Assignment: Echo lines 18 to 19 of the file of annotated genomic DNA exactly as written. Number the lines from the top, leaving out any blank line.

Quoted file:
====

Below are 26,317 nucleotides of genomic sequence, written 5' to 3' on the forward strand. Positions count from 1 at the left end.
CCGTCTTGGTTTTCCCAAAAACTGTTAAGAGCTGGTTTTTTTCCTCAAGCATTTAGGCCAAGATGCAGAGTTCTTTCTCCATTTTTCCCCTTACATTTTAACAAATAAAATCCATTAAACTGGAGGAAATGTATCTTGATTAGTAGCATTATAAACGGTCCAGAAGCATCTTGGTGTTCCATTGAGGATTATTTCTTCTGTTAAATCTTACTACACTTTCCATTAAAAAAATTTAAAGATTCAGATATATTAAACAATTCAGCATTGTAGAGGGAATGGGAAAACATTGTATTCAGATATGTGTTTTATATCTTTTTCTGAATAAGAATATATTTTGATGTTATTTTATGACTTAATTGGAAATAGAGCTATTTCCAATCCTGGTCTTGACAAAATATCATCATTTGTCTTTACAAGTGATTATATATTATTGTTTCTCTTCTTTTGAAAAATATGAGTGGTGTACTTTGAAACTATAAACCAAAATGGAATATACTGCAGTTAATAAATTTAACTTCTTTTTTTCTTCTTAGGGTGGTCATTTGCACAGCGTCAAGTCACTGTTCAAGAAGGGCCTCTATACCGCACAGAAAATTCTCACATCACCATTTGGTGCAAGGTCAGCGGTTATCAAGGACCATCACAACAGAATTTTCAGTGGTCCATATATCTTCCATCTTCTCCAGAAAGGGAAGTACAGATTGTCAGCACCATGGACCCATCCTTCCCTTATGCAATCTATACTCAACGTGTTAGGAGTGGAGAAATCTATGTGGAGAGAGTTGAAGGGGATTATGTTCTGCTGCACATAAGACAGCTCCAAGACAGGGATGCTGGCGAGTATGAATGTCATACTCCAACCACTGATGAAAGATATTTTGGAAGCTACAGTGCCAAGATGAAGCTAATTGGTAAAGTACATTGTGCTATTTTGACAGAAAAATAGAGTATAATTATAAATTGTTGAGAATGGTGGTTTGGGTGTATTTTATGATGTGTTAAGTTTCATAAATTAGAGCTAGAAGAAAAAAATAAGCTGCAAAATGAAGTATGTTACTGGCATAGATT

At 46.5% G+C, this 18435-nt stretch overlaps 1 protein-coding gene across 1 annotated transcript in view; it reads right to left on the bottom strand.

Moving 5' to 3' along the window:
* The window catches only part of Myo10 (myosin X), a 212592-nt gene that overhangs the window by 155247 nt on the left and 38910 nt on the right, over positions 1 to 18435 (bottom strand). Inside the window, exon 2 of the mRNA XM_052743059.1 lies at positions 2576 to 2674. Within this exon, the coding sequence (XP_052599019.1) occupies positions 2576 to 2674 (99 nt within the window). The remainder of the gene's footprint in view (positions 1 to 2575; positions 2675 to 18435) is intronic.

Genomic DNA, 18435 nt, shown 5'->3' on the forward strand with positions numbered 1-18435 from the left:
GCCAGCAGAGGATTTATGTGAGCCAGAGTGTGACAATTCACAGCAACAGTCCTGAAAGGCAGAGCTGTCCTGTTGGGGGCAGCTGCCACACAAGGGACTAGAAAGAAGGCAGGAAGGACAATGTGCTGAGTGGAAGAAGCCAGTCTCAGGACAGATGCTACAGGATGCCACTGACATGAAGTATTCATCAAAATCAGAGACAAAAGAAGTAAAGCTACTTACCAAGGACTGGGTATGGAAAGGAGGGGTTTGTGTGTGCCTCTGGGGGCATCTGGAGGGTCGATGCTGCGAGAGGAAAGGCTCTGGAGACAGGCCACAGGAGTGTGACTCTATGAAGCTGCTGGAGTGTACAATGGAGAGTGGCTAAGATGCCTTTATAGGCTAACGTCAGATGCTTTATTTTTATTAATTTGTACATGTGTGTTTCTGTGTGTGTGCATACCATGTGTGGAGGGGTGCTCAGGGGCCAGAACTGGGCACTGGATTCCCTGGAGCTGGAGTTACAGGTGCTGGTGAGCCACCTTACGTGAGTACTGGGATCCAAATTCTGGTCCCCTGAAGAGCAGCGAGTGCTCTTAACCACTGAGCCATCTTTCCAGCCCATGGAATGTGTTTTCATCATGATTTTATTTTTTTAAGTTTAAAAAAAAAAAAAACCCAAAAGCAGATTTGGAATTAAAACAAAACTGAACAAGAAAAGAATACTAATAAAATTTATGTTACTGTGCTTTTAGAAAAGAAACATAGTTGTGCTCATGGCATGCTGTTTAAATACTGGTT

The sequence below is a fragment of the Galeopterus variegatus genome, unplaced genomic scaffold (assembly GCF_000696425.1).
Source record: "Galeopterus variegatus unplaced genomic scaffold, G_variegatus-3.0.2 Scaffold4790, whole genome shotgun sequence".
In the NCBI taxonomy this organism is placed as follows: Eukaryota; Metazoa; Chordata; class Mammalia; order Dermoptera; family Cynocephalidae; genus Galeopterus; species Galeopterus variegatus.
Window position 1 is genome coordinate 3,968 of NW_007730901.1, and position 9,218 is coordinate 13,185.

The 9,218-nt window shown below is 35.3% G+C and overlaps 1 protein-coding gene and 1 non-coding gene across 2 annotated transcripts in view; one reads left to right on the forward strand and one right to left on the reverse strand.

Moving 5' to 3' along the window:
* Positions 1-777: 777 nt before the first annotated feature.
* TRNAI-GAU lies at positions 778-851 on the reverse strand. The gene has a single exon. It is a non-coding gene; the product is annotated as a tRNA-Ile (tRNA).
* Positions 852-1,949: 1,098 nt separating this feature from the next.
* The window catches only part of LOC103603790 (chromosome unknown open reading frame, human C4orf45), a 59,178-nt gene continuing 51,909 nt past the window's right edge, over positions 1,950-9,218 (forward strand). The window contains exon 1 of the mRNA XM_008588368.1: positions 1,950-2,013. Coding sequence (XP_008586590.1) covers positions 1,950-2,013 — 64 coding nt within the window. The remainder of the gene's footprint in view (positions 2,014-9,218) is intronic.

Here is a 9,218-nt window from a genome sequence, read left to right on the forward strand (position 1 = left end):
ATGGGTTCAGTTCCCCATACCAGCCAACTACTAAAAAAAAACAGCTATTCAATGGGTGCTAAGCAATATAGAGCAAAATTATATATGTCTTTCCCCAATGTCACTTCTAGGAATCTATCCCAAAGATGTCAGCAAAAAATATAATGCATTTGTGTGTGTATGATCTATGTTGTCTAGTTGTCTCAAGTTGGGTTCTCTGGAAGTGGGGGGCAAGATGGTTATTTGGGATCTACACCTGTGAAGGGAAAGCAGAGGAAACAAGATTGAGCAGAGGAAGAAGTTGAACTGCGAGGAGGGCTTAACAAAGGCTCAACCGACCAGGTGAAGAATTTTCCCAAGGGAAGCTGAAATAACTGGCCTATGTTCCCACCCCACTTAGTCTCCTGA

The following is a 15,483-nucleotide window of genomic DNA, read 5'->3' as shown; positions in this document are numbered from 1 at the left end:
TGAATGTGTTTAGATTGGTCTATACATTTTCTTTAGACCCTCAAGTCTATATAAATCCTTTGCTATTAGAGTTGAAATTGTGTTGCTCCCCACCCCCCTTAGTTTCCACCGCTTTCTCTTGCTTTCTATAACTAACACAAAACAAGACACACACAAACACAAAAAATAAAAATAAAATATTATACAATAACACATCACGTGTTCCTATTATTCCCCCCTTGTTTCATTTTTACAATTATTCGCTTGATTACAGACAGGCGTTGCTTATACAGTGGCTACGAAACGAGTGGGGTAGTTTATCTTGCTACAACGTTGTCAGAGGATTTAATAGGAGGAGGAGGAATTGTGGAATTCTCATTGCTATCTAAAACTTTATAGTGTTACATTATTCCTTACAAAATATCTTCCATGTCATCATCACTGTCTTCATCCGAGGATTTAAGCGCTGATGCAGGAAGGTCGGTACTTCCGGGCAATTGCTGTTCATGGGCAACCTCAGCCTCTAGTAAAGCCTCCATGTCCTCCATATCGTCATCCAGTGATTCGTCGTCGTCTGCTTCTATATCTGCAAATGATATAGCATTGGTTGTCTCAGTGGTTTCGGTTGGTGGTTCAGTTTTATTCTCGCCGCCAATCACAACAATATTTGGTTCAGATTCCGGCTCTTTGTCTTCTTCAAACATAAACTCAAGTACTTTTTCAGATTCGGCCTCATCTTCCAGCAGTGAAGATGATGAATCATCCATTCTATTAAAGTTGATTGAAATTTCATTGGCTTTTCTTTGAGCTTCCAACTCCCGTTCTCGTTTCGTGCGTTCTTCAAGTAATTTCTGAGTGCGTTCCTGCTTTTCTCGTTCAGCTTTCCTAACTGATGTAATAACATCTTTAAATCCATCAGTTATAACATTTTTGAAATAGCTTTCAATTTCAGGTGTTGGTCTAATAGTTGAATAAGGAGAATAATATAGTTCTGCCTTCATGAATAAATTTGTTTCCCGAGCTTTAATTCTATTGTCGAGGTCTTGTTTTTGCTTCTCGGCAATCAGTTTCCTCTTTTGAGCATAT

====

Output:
Here is a 9,218-nt window from a genome sequence, read left to right on the forward strand (position 1 = left end):
ATGGGTTCAGTTCCCCATACCAGCCAACTACTAAAAAAAAACAGCTATTCAATGGGTGCTAAGCAATATAGAGCAAAATTATATATGTCTTTCCCCAATGTCACTTCTAGGAATCTATCCCAAAGATGTCAGCAAAAAATATAATGCATTTGTGTGTGTATGATCTATGTTGTCTAGTTGTCTCAAGTTGGGTTCTCTGGAAGTGGGGGGCAAGATGGTTATTTGGGATCTACACCTGTGAAGGGAAAGCAGAGGAAACAAGATTGAGCAGAGGAAGAAGTTGAACTGCGAGGAGGGCTTAACAAAGGCTCAACCGACCAGGTGAAGAATTTTCCCAAGGGAAGCTGAAATAACTGGCCTATGTTCCCACCCCACTTAGTCTCCTGA